Participants try out the guided-reading tutoring groups at the expanded-learning conference Thursday.
That’s how many more learning hours — amassed during parent read-alouds, preschool, piano lessons, summer camp and museum visits — that middle-class kids have racked up by sixth grade than their more impoverished peers, researchers say.
The group also hosted a conference this morning (in partnership with the Ford and Robin Hood foundations) where researchers and advocates described one effort to narrow the gap: a pilot program launched this fall in 20 NYC schools that combines intensive literacy tutoring with an extended school day.
Sixth graders in schools participating in the program, called Middle School ExTRA, stay 2.5 hours after the end of the normal school day. We covered the program’s launch earlier in the school year.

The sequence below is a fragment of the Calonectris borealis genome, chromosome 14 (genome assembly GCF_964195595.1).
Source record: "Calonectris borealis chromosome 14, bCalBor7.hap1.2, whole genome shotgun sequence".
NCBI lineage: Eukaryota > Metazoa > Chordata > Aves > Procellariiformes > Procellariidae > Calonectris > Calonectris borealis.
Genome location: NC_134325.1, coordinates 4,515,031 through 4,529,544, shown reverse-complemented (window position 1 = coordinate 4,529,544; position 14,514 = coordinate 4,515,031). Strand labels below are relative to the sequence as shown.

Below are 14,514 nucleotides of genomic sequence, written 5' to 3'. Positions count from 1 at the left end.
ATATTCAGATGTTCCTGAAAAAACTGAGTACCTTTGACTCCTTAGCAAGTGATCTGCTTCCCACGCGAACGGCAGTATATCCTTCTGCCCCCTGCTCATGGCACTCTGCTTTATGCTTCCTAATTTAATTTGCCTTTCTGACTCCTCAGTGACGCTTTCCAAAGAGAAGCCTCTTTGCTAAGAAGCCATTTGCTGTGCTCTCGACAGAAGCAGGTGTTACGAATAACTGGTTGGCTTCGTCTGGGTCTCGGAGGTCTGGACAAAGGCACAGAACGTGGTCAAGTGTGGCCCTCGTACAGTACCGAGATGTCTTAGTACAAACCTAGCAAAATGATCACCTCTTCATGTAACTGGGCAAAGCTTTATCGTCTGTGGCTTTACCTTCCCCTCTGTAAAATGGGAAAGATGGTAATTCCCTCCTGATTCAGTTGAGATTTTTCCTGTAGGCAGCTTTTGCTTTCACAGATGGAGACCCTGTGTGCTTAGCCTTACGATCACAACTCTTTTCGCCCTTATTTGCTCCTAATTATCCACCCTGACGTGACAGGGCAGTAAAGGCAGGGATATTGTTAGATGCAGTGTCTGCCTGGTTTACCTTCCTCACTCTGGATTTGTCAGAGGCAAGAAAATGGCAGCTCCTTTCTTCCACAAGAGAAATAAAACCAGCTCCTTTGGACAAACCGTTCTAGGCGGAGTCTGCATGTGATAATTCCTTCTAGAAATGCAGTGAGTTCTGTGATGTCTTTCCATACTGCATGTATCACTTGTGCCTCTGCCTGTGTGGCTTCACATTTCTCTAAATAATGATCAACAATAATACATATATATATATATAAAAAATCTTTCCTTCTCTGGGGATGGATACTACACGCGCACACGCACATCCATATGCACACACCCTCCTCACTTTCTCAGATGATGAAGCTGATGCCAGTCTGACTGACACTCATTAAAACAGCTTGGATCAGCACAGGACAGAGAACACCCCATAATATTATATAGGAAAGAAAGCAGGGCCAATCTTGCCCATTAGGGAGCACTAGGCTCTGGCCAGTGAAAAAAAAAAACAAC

During that time, they eat a hot meal, participate in an extra-curricular activity (dance, drama, debate, gardening, etc) and spend an hour in a guided-reading group with four students and one paid tutor (mostly retirees or recent college graduates).
While the program is not inexpensive — it costs about $2,500 per student for one school year — for every tutored student who goes on to earn a high-school diploma, the benefit (based on higher income and better health) is likely to be at least $200,000 per person, according to the Robin Hood Foundation’s chief program officer, Michael Weinstein.
“This is a monstrously important, powerful intervention,” he said.
(GothamSchools is one of several nonprofit news organizations that received funding from the Ford Foundation to report about extended learning time.)
— Patrick Wall